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The Ryan Pace Bracket Challenge: Management 2 vs 7

The offseason series continues, this time looking at defensive difference makers and wide receivers. How do the best and worst moves of Chicago’s GMs compare?

NFL: DEC 16 Bears at Lions Photo by Patrick Gorski/Icon Sportswire via Getty Images

With a 42-54 (<44%) winning record, Ryan Pace has attracted a lot of critics. With the Beloved making it to the playoffs two of the last three years, he has attracted a lot of defenders. With that in mind, we are looking at Pace’s successes and failures equally. Today we move back over to the operational side of the job, focusing on a Front-7 disruptor at #2 either way and on offensive weapons at #7.

If you want to catch up, here are the articles to date:

Just a quick reminder of how it works—each day at 1pm, a new face-off will appear. Fans will have 48 hours to vote. Those results will decide which move “wins” and advances. For the operational moves, the contenders today are as follows:


#2: Signing Akiem Hicks - it seems tough to believe now, but Hicks had trouble establishing himself as a starter at his previous stops. He was a rotational piece with potential. Since coming to Chicago, he has been a mainstay of the defense.

#7: Trading Martellus Bennett - when Bennett was traded, there were fans who were upset about it, and there were more fans who felt that while the move was warranted, Pace didn’t get enough compensation (Bennett and a 6th-rounder became a 4th-rounder). Ultimately, though, Bennett had trouble staying on one team once being moved. He was certainly a malcontent while on the team, and that made this a move for team unity.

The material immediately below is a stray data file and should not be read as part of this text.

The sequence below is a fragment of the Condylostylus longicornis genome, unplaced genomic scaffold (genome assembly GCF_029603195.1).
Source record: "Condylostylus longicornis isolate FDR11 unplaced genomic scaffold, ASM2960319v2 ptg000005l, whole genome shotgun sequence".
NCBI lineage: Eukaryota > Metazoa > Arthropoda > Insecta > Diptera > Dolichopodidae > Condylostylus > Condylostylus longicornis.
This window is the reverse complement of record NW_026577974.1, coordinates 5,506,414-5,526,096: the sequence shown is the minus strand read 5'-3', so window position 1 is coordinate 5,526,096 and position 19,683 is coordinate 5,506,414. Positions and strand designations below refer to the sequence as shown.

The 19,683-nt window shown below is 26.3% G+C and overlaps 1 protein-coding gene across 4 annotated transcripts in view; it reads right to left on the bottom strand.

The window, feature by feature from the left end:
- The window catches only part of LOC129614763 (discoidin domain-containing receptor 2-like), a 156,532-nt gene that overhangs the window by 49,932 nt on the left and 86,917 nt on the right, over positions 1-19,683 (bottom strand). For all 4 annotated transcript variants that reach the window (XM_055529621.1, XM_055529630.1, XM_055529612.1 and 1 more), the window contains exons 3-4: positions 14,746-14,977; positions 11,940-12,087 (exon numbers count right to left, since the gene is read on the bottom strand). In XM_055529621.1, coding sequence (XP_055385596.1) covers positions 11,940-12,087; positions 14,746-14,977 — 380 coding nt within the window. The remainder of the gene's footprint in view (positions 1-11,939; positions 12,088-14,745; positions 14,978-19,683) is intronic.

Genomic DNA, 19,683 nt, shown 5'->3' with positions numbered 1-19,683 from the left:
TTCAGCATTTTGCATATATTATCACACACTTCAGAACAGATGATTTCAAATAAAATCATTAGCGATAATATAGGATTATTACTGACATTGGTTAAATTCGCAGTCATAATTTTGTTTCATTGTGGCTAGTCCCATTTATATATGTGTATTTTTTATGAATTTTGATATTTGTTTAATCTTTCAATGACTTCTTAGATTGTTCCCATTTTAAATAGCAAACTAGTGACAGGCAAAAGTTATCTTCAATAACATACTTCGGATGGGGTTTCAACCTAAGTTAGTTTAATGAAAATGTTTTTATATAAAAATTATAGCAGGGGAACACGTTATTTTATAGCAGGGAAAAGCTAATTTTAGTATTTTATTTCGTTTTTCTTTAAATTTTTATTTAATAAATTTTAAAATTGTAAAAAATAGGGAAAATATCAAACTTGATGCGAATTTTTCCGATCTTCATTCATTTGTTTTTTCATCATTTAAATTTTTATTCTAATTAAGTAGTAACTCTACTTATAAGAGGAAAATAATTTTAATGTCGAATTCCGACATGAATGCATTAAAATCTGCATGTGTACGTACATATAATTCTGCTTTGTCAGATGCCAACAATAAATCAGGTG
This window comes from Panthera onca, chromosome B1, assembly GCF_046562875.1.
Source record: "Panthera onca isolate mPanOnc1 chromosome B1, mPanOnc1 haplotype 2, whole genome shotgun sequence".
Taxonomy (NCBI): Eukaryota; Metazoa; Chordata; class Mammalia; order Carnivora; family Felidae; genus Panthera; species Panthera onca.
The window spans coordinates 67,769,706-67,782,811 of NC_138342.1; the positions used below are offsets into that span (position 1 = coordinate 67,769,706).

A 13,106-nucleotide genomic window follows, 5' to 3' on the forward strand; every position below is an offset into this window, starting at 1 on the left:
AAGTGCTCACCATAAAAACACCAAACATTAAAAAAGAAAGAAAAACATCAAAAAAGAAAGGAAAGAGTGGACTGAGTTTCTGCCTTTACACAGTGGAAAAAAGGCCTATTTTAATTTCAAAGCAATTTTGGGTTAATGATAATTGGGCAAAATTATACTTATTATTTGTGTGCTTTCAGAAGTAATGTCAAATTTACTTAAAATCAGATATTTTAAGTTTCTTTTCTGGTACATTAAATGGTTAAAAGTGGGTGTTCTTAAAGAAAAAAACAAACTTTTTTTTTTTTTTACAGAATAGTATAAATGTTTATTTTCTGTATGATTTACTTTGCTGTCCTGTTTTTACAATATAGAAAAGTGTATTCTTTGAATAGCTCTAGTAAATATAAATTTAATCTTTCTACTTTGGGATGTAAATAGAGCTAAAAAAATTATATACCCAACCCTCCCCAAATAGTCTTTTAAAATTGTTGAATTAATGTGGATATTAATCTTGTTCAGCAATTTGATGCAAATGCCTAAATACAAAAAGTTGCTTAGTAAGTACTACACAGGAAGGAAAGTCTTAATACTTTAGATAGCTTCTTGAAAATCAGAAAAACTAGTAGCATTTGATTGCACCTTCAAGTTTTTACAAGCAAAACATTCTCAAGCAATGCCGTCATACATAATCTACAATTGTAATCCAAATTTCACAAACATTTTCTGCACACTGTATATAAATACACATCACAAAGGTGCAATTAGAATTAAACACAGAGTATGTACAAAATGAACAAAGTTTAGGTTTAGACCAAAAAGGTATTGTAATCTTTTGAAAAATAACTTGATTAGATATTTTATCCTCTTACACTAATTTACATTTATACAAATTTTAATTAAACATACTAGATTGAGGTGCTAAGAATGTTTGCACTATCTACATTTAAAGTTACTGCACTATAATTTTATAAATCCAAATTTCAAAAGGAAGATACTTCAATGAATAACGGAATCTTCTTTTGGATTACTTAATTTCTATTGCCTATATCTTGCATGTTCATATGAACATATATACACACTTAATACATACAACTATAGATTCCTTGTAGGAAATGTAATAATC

#2: Signing Robert Quinn - Quinn was supposed to provide the Bears with a second pass-rushing option beyond Mack, but he has thus far been unimpressive. Instead, his contract makes him impossible to move (as a trade or a cut) and his contributions are meager.

#7: The 2017 Free Agent and trade receiver class - Where to begin? Kendall Wright? Dontrelle Inman? Markus Wheaton? It doesn’t matter if Pace intended on Glennon or Trubisky starting, the group he assembled to catch passes in 2017 was so putrid that the top two receivers in the class together did not hit a thousand yards, and the version of Josh Bellamy with a 52.5% catch rate was the second-leading receiver on the whole team.


Which was the better operational move?

This poll is closed

  • 96%
    #2: Signing Akiem Hicks
    (532 votes)
  • 3%
    #7: Trading Martellus Bennett
    (18 votes)
550 votes total Vote Now


Which was the worse operational move?

This poll is closed

  • 38%
    #2: Signing Robert Quinn
    (213 votes)
  • 61%
    #7: Assembling the 2017 receiver corps
    (336 votes)
549 votes total Vote Now